Missoni, known for its bold stripes and zigzag patterns, is
viewed as a potential target after co-founder Ottavio and oldest
son Vittorio died last year.
Major Italian brands such Ermenegildo Zegna and Dolce &
Gabbana are also regarded as attractive targets, and while they
are unlikely to be up for sale, one industry banker said that
hadn't stopped other deals being done at the right price.
"Loro Piana, also, was never for sale yet it agreed to be
acquired in two weeks," the banker said, adding many were
surprised the deal was struck without major financial advisers.
"With this deal, I think Bernard Arnault (LVMH CEO) clearly
sent the message to Italian luxury brands that it they want to
sell, they should talk to him first."
Italy is not the only hunting ground for buyers. Several
French fashion brands are looking for funds such as Carven,
which has become the darling of fashion editors under the
creative stewardship of Guillaume Henry and is growing rapidly.
There is also French tailor Smalto, which has been put on
the market, and fashion brand IKKS, which is in the early stage
of a sale process handled by Rothschild bankers.
Some private equity firms think Change Capital could decide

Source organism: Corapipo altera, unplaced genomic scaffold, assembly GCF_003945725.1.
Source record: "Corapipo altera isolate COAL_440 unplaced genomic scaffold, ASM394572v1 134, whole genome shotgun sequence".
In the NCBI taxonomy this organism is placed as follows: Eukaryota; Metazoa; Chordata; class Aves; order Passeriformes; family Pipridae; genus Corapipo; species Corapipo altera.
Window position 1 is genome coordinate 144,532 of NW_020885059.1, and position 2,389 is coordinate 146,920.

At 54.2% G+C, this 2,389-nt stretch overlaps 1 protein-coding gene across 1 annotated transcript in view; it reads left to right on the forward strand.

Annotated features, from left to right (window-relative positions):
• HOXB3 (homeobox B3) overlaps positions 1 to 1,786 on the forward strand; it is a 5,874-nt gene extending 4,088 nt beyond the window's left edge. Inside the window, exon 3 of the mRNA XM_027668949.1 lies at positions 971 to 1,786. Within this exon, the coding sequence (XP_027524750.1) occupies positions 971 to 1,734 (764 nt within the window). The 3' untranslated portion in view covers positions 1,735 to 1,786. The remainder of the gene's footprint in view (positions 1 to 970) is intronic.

to sell its controlling stake in French fashion label Paule Ka,
and that LBO France, which owns 20 percent of fashion brand the
Kooples, might also look to sell, while they report that
financial buyers have been circling fashion brand Eleven Paris.
French crystal specialist Baccarat could come into play as
well, as tension rises between shareholders Starwood Capital,
Catterton Partners and a small minority investor, sources close
to the company said on condition of anonymity.
In the United States, private equity firm TSG Consumer
Partners made a preliminary offer this month for John Hardy
giving the jeweller an enterprise value of about $100 million,
while rivals such as Catterton and JH Partners have also shown
interest, sources close to the matter have said.
A deal could encourage others. Jewellery brand Ippolita,
majority-owned by private equity firm Castanea, may seek new
investors, and jeweller David Yurman could consider an initial
public offering, separate sources have said.